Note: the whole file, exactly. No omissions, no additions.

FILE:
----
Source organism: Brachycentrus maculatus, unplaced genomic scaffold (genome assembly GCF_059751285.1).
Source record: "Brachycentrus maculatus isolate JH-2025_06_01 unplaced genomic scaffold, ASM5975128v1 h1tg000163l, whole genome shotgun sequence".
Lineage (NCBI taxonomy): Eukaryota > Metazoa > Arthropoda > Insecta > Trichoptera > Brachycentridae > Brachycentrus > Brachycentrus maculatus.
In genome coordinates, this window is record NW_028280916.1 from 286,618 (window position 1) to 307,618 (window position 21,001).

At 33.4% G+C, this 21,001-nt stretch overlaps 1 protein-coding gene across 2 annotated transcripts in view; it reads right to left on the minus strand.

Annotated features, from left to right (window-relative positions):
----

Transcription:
Source organism: Brachycentrus maculatus, unplaced genomic scaffold (genome assembly GCF_059751285.1).
Source record: "Brachycentrus maculatus isolate JH-2025_06_01 unplaced genomic scaffold, ASM5975128v1 h1tg000163l, whole genome shotgun sequence".
Lineage (NCBI taxonomy): Eukaryota > Metazoa > Arthropoda > Insecta > Trichoptera > Brachycentridae > Brachycentrus > Brachycentrus maculatus.
In genome coordinates, this window is record NW_028280916.1 from 286,618 (window position 1) to 307,618 (window position 21,001).

At 33.4% G+C, this 21,001-nt stretch overlaps 1 protein-coding gene across 2 annotated transcripts in view; it reads right to left on the minus strand.

Annotated features, from left to right (window-relative positions):